Using compositional data analysis, we found that increasing MVPA in relation to lower intensity behaviours was not significantly related with CVD risk factors. This is contradictory to another cross-sectional study utilizing compositional data analysis where Carson et al. [27] found that MVPA in relation to other movement behaviours was negatively related with the log waist circumference, systolic and diastolic BP, triglycerides, and insulin. The inconsistent results observed between the studies could be due to age differences (9 years present study vs. 6–17 years Carson et al. [27]), the different activity monitors and placement used (wrist-worn ActiGraph present study compared to the waist-worn Actical Carson et al. [27]), as well as different processing techniques for accelerometer data. For example, Carson et al. [27] placed accelerometers on the hip and used cut-points based on minute-level accelerations, while this study used wrist-worn accelerometers and aggregated the accelerations over 5-s epochs. The hip and wrist placement record different movement patterns [28], which may result in different activities being captured. Furthermore, longer epochs smooth out the incidental short bouts of PA, which causes more intensity to be needed to reach the MVPA threshold [29]. As such, it might be that the MVPA defined by Carson et al. [27] is explained by activities of a different type and higher intensity than the MVPA defined in this study.

With regards to VPA, we found the reallocation of time from lower-intensity behaviours to VPA was significantly associated with a lower waist circumference, diastolic BP, triglycerides, glucose, insulin, and HOMA-IR. These results are in line with the 2003–2006 US National Health and Nutrition and Examination Survey in children aged 6–17 years utilizing compositional data analysis where they found that spending more time in VPA in relation to lower intensity behaviours was negatively related to log waist circumference and positively related to HDL cholesterol [30]. Furthermore, it is important to note that Carson et al. [30] did not include MVPA in the analyses; however, with regards to moderate PA they found no associations with cardiometabolic indicators in their adjusted models. Thus, the results from the current study coupled with the study by Carson et al. [30] are indicating that VPA may be more important than lower intensity PA with regards to cardiometabolic health in healthy children.

Longitudinal Associations

In the current study we observed that increasing time in VPA at 4 years of age at the expense of the other behaviours was inversely associated with waist circumference, systolic BP, triglycerides, insulin, HOMA-IR, and MetS score at 9 years of age. To date, no other study has utilized compositional data analysis to investigate longitudinal associations between movement behaviours and cardiometabolic health in childhood. Using linear regression, Väistö et al. [31] in a 2-year follow-up of children with a mean age of 7.6 years at baseline found that the change in VPA was significantly negatively related with the change in waist circumference, insulin, triglycerides, HOMA-IR, and a cardiometabolic risk score as well as significantly positively associated with HDL cholesterol. Furthermore, a prospective study using linear regression analysis in 8- to 10-year-old children with a 6-year follow-up observed a significant inverse relationship between average time spent in VPA and a cardiometabolic risk score [4]. Interestingly, in the same study no association between the average time spent in MVPA and a cardiometabolic risk score was found [4], further providing evidence that VPA may be more important than MVPA for cardiometabolic health in childhood.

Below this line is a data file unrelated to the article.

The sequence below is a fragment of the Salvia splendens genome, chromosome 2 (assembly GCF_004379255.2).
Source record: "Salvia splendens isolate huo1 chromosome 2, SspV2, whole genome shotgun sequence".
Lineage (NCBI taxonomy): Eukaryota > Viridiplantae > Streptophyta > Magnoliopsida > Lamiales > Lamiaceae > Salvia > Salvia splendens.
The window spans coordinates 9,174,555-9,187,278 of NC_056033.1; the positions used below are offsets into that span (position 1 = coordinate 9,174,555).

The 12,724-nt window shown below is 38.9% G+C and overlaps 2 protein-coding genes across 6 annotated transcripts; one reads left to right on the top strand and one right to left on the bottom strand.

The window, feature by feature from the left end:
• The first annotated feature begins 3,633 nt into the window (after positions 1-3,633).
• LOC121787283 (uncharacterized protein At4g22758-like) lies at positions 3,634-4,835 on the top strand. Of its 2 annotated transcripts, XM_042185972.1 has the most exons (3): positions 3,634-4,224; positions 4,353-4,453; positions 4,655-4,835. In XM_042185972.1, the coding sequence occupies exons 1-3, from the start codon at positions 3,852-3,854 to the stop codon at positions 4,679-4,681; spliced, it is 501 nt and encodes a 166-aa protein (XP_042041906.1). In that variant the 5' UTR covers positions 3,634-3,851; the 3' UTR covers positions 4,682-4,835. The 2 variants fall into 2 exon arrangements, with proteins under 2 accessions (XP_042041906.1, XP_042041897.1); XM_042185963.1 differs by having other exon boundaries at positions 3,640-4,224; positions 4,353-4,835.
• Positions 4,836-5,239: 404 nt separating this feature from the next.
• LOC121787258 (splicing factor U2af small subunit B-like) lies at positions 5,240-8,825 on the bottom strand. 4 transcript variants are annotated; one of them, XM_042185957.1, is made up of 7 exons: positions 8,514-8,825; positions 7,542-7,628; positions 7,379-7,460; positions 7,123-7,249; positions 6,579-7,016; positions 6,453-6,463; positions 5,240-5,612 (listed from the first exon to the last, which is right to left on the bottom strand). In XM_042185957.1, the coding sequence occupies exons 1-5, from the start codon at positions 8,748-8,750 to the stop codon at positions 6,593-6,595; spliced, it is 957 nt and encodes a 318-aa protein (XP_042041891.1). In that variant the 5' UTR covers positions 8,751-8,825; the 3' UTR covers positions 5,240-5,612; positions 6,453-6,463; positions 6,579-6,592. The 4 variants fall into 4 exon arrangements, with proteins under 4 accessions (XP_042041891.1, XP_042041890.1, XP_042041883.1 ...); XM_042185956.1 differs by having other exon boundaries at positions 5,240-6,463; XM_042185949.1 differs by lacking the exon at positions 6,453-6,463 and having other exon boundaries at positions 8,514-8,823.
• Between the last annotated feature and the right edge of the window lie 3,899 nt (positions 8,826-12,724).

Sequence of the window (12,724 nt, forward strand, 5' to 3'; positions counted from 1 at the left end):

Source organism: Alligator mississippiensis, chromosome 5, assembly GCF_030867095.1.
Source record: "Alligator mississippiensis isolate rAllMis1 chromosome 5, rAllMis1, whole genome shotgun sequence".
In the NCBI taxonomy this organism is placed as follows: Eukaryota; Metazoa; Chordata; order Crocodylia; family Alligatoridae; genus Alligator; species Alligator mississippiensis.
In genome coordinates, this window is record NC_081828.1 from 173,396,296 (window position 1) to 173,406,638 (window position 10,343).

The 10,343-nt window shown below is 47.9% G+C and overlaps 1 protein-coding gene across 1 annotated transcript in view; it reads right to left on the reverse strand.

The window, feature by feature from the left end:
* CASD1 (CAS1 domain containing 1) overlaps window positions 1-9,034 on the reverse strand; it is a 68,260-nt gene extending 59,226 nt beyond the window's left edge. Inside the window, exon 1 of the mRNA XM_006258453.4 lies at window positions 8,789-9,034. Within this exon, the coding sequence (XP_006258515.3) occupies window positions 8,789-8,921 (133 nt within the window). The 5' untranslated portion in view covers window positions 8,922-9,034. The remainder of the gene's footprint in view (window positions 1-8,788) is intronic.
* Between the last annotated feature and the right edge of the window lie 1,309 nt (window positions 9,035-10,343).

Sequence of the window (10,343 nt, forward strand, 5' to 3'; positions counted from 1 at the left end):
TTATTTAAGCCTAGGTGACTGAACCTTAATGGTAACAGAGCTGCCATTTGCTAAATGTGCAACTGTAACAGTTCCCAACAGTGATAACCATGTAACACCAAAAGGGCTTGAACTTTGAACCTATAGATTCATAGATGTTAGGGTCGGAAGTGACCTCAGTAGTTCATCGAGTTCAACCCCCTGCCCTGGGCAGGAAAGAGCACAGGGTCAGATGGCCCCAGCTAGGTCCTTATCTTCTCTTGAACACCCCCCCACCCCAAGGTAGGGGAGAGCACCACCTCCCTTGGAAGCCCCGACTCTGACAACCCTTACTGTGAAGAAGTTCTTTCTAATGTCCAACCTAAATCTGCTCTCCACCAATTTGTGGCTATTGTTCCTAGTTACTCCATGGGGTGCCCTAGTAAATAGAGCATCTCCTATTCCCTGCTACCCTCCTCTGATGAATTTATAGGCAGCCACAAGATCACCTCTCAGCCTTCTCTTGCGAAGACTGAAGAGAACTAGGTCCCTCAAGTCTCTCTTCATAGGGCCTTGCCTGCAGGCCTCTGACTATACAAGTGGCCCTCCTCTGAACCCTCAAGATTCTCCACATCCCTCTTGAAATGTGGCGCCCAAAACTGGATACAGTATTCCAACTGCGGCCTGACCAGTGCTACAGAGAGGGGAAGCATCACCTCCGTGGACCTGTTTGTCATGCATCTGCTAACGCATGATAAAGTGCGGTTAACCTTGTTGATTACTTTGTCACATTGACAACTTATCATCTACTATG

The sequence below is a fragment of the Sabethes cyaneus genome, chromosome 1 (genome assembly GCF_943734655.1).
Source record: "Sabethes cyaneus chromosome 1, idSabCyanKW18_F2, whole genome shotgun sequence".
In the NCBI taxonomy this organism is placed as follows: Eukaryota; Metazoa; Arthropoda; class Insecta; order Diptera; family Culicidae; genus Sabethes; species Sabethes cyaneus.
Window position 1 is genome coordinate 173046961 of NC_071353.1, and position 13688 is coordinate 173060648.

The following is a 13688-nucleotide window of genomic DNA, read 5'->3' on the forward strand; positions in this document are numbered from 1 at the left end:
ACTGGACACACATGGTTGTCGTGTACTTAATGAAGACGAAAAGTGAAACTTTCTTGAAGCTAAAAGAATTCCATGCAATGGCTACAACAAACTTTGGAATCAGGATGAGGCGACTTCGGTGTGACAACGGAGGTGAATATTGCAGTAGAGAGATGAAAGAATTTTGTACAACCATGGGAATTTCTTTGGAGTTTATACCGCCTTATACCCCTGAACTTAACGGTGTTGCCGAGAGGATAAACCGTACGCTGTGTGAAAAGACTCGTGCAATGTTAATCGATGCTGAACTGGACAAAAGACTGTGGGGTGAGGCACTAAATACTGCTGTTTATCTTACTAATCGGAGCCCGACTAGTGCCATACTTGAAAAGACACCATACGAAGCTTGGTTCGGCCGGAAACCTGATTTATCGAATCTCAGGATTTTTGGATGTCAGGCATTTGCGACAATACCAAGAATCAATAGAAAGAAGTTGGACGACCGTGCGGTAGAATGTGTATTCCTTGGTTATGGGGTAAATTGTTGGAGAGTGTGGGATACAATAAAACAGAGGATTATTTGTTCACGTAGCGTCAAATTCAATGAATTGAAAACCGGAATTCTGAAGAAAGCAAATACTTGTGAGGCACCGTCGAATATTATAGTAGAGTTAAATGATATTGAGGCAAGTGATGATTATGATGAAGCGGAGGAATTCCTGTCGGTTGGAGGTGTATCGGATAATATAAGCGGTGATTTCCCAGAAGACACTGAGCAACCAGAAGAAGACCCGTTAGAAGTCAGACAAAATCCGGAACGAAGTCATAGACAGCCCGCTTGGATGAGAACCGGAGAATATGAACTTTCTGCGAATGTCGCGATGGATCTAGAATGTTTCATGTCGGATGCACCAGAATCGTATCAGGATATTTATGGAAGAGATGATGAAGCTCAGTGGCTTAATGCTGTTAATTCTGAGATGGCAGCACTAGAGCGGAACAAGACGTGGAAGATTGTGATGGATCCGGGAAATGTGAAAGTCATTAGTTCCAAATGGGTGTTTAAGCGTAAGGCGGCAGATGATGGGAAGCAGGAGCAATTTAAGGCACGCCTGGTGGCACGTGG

A statistically significant positive association between MVPA in relation to the other behaviours at 4-years of age and a MetS score measured at 9-years of age was observed in the current study. When examining the individual components of the MetS score it indicates that this positive association is mainly being driven by small-sized associations with systolic and diastolic BP. For example, increasing 30 min/day of MVPA at expenses of the lower-intensity behaviours was non-significantly associated with a change of + 0.7 mmHg in systolic BP and + 0.4 mmHg in diastolic BP. The associations with the rest of the MetS components were either null or in the expected direction (yet none of them were significant). Therefore, these associations seem not to be clinically meaningful, and likely related to randomness given the number of tests conducted.

Strengths and Limitations